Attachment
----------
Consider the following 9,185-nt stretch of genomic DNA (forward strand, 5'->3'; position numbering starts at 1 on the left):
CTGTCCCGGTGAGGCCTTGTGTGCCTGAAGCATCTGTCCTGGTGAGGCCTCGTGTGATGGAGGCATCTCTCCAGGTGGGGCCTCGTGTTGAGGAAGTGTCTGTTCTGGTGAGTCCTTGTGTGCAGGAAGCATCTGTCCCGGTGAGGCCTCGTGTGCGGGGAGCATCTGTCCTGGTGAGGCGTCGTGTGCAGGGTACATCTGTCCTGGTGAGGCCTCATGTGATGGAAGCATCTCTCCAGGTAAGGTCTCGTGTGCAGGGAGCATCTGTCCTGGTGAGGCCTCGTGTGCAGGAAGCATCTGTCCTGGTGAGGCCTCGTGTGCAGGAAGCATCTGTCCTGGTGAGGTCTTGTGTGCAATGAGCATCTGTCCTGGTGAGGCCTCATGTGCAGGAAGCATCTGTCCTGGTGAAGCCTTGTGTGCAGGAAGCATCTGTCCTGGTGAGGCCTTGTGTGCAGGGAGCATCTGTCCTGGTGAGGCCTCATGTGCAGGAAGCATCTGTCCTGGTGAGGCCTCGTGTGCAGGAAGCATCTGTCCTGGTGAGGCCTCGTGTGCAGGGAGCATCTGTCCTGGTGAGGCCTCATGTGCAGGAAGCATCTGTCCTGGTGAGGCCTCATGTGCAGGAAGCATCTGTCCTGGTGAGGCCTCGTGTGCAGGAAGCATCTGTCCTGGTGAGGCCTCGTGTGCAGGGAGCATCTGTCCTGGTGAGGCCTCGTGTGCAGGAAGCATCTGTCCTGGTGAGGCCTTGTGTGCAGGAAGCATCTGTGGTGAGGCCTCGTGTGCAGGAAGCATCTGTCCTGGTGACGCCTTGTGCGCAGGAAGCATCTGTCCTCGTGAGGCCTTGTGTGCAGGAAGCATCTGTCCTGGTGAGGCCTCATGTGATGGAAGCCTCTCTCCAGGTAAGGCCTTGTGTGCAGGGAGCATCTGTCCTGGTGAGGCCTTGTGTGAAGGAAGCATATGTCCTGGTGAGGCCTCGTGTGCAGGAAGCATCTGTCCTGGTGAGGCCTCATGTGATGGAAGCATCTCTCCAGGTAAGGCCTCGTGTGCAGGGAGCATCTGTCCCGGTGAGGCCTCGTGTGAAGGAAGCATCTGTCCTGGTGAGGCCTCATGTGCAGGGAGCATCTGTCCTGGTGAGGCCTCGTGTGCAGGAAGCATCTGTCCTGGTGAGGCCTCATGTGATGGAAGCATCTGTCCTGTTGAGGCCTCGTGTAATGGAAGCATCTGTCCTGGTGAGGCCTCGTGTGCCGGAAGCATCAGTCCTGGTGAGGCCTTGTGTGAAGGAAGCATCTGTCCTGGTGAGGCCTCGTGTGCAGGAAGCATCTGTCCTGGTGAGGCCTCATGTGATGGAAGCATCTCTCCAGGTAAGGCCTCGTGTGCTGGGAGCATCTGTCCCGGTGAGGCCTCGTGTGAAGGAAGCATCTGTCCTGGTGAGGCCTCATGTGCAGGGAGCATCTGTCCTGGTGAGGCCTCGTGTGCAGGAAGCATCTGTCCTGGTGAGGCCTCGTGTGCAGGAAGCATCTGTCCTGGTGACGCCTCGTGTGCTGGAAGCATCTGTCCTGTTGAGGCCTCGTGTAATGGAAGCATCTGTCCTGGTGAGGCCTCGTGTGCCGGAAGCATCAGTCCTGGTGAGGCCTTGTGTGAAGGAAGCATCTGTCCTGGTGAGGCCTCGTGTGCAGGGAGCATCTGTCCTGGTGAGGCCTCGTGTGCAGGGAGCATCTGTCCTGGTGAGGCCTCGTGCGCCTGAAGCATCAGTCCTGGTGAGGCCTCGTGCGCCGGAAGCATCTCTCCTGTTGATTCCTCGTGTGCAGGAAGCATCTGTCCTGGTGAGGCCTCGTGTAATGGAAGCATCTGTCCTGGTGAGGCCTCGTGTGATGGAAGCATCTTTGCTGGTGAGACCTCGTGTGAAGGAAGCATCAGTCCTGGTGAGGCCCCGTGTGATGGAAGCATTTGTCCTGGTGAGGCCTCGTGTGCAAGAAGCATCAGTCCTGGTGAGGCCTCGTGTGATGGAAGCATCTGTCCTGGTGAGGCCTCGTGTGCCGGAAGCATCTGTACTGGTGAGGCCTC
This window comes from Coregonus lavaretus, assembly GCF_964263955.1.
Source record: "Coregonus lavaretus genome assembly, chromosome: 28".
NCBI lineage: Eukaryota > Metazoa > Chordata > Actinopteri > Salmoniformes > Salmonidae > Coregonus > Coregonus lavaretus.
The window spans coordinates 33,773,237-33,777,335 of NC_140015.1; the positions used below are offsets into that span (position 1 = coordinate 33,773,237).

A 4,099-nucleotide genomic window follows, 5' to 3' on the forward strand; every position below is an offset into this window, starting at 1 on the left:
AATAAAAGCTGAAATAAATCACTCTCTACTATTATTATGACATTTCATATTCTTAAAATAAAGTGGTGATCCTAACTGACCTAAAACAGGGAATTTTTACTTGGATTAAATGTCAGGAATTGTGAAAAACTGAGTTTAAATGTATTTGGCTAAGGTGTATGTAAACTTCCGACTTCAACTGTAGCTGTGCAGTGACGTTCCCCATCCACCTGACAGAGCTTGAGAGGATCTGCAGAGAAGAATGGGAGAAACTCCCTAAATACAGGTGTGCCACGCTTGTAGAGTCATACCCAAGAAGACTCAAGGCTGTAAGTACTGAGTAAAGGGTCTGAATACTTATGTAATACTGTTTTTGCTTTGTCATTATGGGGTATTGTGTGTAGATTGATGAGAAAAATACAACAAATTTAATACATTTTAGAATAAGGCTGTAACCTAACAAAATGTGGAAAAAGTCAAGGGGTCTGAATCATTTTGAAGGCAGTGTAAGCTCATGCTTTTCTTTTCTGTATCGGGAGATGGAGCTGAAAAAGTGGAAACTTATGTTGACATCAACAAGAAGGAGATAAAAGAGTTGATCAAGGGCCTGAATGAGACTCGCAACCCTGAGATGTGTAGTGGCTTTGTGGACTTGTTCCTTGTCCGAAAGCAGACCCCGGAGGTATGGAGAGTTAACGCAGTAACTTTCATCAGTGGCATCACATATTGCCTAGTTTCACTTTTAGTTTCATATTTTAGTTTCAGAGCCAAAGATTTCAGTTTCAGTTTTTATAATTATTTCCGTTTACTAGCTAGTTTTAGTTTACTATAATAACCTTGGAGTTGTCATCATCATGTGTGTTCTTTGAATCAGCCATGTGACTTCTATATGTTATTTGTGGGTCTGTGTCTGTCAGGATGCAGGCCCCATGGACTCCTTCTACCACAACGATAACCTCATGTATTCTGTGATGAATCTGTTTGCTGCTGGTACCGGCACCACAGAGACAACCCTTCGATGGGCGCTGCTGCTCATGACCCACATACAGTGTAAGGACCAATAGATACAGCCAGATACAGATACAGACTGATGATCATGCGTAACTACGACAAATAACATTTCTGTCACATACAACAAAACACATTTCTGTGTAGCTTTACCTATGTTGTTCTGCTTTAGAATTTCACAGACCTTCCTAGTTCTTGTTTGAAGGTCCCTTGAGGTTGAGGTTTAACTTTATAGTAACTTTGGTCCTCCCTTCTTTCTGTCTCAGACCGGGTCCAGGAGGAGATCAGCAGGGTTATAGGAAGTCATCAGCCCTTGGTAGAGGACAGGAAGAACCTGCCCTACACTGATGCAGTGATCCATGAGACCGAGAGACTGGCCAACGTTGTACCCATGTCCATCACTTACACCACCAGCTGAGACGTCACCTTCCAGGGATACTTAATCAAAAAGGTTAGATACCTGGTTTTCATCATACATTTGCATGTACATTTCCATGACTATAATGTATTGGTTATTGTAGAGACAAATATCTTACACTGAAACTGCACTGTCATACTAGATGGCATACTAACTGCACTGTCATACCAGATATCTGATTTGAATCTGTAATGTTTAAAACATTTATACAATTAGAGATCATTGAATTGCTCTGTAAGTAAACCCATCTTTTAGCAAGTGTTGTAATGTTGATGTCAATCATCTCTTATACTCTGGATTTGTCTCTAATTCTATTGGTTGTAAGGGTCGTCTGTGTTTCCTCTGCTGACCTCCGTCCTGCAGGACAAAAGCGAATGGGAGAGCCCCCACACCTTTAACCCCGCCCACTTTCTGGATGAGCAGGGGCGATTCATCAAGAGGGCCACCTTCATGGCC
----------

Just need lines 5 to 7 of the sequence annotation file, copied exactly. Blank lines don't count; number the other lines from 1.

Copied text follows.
NCBI lineage: Eukaryota > Metazoa > Chordata > Actinopteri > Salmoniformes > Salmonidae > Coregonus > Coregonus lavaretus.
The window spans coordinates 33,773,237-33,777,335 of NC_140015.1; the positions used below are offsets into that span (position 1 = coordinate 33,773,237).

A 4,099-nucleotide genomic window follows, 5' to 3' on the forward strand; every position below is an offset into this window, starting at 1 on the left: